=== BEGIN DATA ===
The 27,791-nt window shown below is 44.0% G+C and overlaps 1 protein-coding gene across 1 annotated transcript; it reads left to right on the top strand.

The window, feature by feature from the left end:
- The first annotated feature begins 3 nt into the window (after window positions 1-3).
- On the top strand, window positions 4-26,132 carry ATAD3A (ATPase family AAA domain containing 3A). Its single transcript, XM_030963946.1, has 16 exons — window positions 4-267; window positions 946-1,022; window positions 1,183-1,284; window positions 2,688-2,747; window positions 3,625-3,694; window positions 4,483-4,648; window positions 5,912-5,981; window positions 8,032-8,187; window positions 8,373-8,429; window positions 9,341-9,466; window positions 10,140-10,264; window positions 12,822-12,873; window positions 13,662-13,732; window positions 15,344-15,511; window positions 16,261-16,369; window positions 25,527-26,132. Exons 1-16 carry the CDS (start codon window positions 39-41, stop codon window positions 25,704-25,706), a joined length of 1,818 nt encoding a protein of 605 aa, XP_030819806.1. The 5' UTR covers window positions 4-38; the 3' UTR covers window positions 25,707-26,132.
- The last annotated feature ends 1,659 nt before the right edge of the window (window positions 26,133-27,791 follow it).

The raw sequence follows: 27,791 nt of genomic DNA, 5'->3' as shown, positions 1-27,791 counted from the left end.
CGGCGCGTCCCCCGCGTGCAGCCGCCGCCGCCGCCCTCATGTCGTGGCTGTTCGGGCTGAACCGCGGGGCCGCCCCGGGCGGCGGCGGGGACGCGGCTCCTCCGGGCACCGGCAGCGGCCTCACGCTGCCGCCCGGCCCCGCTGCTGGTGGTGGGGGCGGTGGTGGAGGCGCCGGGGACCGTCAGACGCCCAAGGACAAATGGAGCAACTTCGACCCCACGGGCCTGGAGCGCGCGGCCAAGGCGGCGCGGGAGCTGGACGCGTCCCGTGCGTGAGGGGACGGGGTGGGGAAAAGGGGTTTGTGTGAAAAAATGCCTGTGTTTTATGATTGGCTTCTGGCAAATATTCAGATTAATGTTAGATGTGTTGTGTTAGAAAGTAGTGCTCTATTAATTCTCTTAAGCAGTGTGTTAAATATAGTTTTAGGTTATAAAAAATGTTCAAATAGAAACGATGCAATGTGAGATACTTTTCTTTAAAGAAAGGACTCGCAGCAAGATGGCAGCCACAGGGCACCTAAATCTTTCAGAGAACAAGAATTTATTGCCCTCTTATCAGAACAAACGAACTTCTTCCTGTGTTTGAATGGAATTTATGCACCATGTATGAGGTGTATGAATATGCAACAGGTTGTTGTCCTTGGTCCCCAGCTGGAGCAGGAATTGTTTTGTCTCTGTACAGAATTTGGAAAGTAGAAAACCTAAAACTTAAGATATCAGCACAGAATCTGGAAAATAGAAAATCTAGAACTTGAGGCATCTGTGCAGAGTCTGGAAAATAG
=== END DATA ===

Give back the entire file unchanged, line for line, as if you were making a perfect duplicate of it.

The 27,791-nt window shown below is 44.0% G+C and overlaps 1 protein-coding gene across 1 annotated transcript; it reads left to right on the top strand.

The window, feature by feature from the left end:
- The first annotated feature begins 3 nt into the window (after window positions 1-3).
- On the top strand, window positions 4-26,132 carry ATAD3A (ATPase family AAA domain containing 3A). Its single transcript, XM_030963946.1, has 16 exons — window positions 4-267; window positions 946-1,022; window positions 1,183-1,284; window positions 2,688-2,747; window positions 3,625-3,694; window positions 4,483-4,648; window positions 5,912-5,981; window positions 8,032-8,187; window positions 8,373-8,429; window positions 9,341-9,466; window positions 10,140-10,264; window positions 12,822-12,873; window positions 13,662-13,732; window positions 15,344-15,511; window positions 16,261-16,369; window positions 25,527-26,132. Exons 1-16 carry the CDS (start codon window positions 39-41, stop codon window positions 25,704-25,706), a joined length of 1,818 nt encoding a protein of 605 aa, XP_030819806.1. The 5' UTR covers window positions 4-38; the 3' UTR covers window positions 25,707-26,132.
- The last annotated feature ends 1,659 nt before the right edge of the window (window positions 26,133-27,791 follow it).

The raw sequence follows: 27,791 nt of genomic DNA, 5'->3' as shown, positions 1-27,791 counted from the left end.
CGGCGCGTCCCCCGCGTGCAGCCGCCGCCGCCGCCCTCATGTCGTGGCTGTTCGGGCTGAACCGCGGGGCCGCCCCGGGCGGCGGCGGGGACGCGGCTCCTCCGGGCACCGGCAGCGGCCTCACGCTGCCGCCCGGCCCCGCTGCTGGTGGTGGGGGCGGTGGTGGAGGCGCCGGGGACCGTCAGACGCCCAAGGACAAATGGAGCAACTTCGACCCCACGGGCCTGGAGCGCGCGGCCAAGGCGGCGCGGGAGCTGGACGCGTCCCGTGCGTGAGGGGACGGGGTGGGGAAAAGGGGTTTGTGTGAAAAAATGCCTGTGTTTTATGATTGGCTTCTGGCAAATATTCAGATTAATGTTAGATGTGTTGTGTTAGAAAGTAGTGCTCTATTAATTCTCTTAAGCAGTGTGTTAAATATAGTTTTAGGTTATAAAAAATGTTCAAATAGAAACGATGCAATGTGAGATACTTTTCTTTAAAGAAAGGACTCGCAGCAAGATGGCAGCCACAGGGCACCTAAATCTTTCAGAGAACAAGAATTTATTGCCCTCTTATCAGAACAAACGAACTTCTTCCTGTGTTTGAATGGAATTTATGCACCATGTATGAGGTGTATGAATATGCAACAGGTTGTTGTCCTTGGTCCCCAGCTGGAGCAGGAATTGTTTTGTCTCTGTACAGAATTTGGAAAGTAGAAAACCTAAAACTTAAGATATCAGCACAGAATCTGGAAAATAGAAAATCTAGAACTTGAGGCATCTGTGCAGAGTCTGGAAAATAG